Friday, March 16, 2007

Finding the Right Balance

Random thought of the day: my husband has the flu. The knock-you-on-your-ass type of flu. I feel sorry for him, I do, and I've been playing nurse maid in an effort to get him back to health. But let me ask you...why is it that men are such whiners when they're sick??? I mean, again, I realize that he's sick, but is all of the melodrama necessary?? Must he act like he is at death's literal door? If I had the flu, life would go on: I'd still have to make my son dinner and I'd still have to make sure that the dog got out for his two poops a day and I'd still have to nurse my daughter, etc, etc, etc. And frankly, I'd probably do it without much complaining. So, dear readers, let me ask you...why are men incapable of this? (She said, all the while truly taking a tad bit of pity on her husband whose complexion right now is the color of my walls.)

Question of the day: When you were writing magazine articles (at your busiest), how many articles did you have "in the works" at one time? I'm in a position now where I have 4 articles that I'm working on and possibly a 5th (still for the trade magazine, but they keep upping my pay, so I can't complain). I'm allowing about a week per article, which includes research, interviews, writing. Is this about right or am I allowing too much time per article?

I think this is an "it all depends" answer. When I was at my busiest, I was also often really stressed and too harried for my own good...there were times when I'd have three deadlines a week, feature deadlines, I should note, and I felt like you could tug a string, and I'd come completely undone.

So, what I think you need to do is figure out what pace works best for both you and your bottom line. For example, writing four FOBs a month probably isn't going to tax you but it also might not pay the bills. Writing four features might. These days (when I'm not working on fiction), I like to have about one feature deadline a week - that's a good pace for me because I always have something in the works, but I'm not so harried that I feel like I can't get my errands done or make it to the gym. It also assures a steady flow of decent-sized checks.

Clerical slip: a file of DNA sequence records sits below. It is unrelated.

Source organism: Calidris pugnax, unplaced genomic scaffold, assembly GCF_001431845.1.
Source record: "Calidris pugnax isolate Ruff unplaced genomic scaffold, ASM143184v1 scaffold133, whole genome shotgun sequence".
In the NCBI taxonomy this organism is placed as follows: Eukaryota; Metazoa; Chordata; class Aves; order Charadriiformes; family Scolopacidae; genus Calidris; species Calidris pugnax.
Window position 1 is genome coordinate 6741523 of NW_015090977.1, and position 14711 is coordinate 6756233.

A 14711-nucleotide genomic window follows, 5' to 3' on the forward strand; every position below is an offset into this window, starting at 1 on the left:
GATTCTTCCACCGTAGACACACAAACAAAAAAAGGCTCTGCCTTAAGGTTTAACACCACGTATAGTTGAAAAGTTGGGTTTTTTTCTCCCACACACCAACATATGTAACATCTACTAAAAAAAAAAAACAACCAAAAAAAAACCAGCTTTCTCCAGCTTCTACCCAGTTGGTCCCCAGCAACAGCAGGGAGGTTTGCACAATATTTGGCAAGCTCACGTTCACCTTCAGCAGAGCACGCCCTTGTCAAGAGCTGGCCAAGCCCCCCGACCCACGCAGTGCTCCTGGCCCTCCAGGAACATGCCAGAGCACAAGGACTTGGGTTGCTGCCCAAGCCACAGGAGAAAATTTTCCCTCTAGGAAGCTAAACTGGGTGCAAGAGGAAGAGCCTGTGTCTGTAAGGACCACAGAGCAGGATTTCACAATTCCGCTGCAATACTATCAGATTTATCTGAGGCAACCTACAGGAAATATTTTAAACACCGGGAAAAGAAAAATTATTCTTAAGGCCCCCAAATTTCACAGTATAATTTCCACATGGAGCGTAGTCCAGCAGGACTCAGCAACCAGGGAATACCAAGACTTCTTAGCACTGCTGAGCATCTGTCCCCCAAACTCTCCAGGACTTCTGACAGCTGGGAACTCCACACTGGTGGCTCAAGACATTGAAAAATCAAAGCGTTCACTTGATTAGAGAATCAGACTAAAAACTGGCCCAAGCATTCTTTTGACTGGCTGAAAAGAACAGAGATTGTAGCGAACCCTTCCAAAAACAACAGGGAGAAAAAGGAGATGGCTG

Another factor to consider: even if you're writing FOBs OR features, how much time does each article take you? Some editors might require 5 sources for an FOB, which means that your per-hour rate for this story might be next to nothing, while you could write a feature on a subject for which you're well-versed in a few hours. One thing that I did learn along the way is that I had to stop taking on subjects about which I knew nothing. The learning curve was just too high, and that cost me both time and money. So what I'd suggest is that you figure out what you think you should be earning per hour, then pitch and select assignments accordingly.

Does that help? How many stories do you guys like to be working on at one time?


Jenny said...

Gosh, our household is the opposite. In fact I just blogged about the fact that I'm a total baby when I'm sick. My husband will never admit his under the weather, even if violently ill.

Gina Black said...

My husband doesn't complain when he's sick. He doesn't talk if he can help it. He goes to bed and becomes a lump. Sometimes I think (if he were a cat) he'd rather crawl up into the hills so he could die peacefully instead of having me asking him if he needs anything (he just growls when I do that).

Fortunately he doesn't get sick very often.

Alison Ashley Formento said...

Yes, my husband will close the door and insist on complete rest, while I tend to the brood, sick or not.
Always irks me!

Your question is how many stories do we "like" to work on at once. I like having one that pays a lot, but usually it's three or four with pitch ideas brewing all along, so I keep that ideas folder handy to jot a quick note to refer to when I can focus on something new.

kate hopper said...

Oh, my husband totally complains and whines and takes to bed when he's sick. I do what I normally do (work and take care of our daughter). This is probably why it takes me longer to get better, but who has time to be sick with kids and freelancing?